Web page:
A Minnesota Muslim woman recently received $120,000 to settle a lawsuit she filed against Ramsey County claiming the county “violated her constitutional rights and discriminated against her for her religious beliefs” by forcing her to remove her hijab in front of a male jail guard.
Aida Shyef Al-Kadi, 57, was arrested back in 2013 after she missed a court hearing over a traffic offense while taking her daughter to the hospital. Two months later, Al-Kadi turned herself in. Upon arriving at the jail, she was told to remove her hijab and abaya—a long dress that covers her body. The Muslim woman refused and a jailer took her to a holding cell.
When time came for her booking photo to be taken, she said she agreed to remove her hijab after being told the picture would never be released to the public. After taking the photo, the officers gave her a bedsheet to use as a hijab. She was eventually told to take off her abaya and change into a jail uniform.
Al-Kadi was then kept in her cell for 23 hours for her “argumentative behavior,” a jailer later wrote. The next day she went before a Ramsey County judge, resolved her arrest warrant and was released, according to Star Tribune.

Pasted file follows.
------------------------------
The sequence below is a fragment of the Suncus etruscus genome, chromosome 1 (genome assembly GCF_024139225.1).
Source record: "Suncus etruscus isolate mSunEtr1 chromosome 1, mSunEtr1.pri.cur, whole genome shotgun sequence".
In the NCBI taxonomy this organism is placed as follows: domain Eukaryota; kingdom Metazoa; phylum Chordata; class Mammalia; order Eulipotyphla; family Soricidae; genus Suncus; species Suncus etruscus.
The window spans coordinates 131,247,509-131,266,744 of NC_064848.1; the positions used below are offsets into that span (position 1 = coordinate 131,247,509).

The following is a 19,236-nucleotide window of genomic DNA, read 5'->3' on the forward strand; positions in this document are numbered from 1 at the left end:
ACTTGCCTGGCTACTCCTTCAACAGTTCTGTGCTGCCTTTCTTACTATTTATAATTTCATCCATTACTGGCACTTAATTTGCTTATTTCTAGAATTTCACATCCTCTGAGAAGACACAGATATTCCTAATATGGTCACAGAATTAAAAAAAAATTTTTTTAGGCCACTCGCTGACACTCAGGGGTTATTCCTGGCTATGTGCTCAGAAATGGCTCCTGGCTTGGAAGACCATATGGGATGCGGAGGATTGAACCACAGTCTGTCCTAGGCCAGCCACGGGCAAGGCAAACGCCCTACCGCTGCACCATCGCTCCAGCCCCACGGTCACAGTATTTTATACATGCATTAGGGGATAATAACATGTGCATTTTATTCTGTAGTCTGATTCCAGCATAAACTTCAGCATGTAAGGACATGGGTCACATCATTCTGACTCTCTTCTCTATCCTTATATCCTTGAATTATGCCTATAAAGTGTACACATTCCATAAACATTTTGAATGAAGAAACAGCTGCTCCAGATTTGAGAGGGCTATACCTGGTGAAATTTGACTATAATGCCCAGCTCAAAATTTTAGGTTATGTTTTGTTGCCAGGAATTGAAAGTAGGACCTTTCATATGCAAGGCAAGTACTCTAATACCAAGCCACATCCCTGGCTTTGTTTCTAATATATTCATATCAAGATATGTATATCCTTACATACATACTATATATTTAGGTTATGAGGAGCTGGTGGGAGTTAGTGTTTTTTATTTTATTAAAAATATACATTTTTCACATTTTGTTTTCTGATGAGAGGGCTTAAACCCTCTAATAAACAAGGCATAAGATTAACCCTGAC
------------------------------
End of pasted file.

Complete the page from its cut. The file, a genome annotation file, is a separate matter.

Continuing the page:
After being released, Al-Kadi filed a lawsuit against the Ramsey County jail, as she found her treatment was “one of the most humiliating and harmful experiences” of her life. The woman said she later found her booking photo on a third-party website that charges users to take down the photos.
Al-Kadi appeared with her attorneys at the Minneapolis headquarters of the Council on American-Islamic Relations on Tuesday, Dec. 17, to announce the settlement approved late last month in U.S. District Court by Judge John Tunheim.
“I knew that I did not want any other Muslim woman to experience what I did,” she said.
Under the settlement, the jail has put in place specific rules about how to accommodate inmates with religious headwear when taking booking photos. The county also agreed to destroy all hard copies and delete any electronic copies of Al-Kadi’s booking photo.
The Ramsey County Sheriff’s Office disclosed on Tuesday that no jail staff involved with Al-Kadi’s booking were disciplined, because “their actions were in accordance with existing policy.”
“The policy, at the time, mirrored those for jails and correctional facilities around the region,” said Chief Sheriff’s Deputy David Metusalem. “Shortly after this issue was raised, policies were modified and there have not been any problems since.”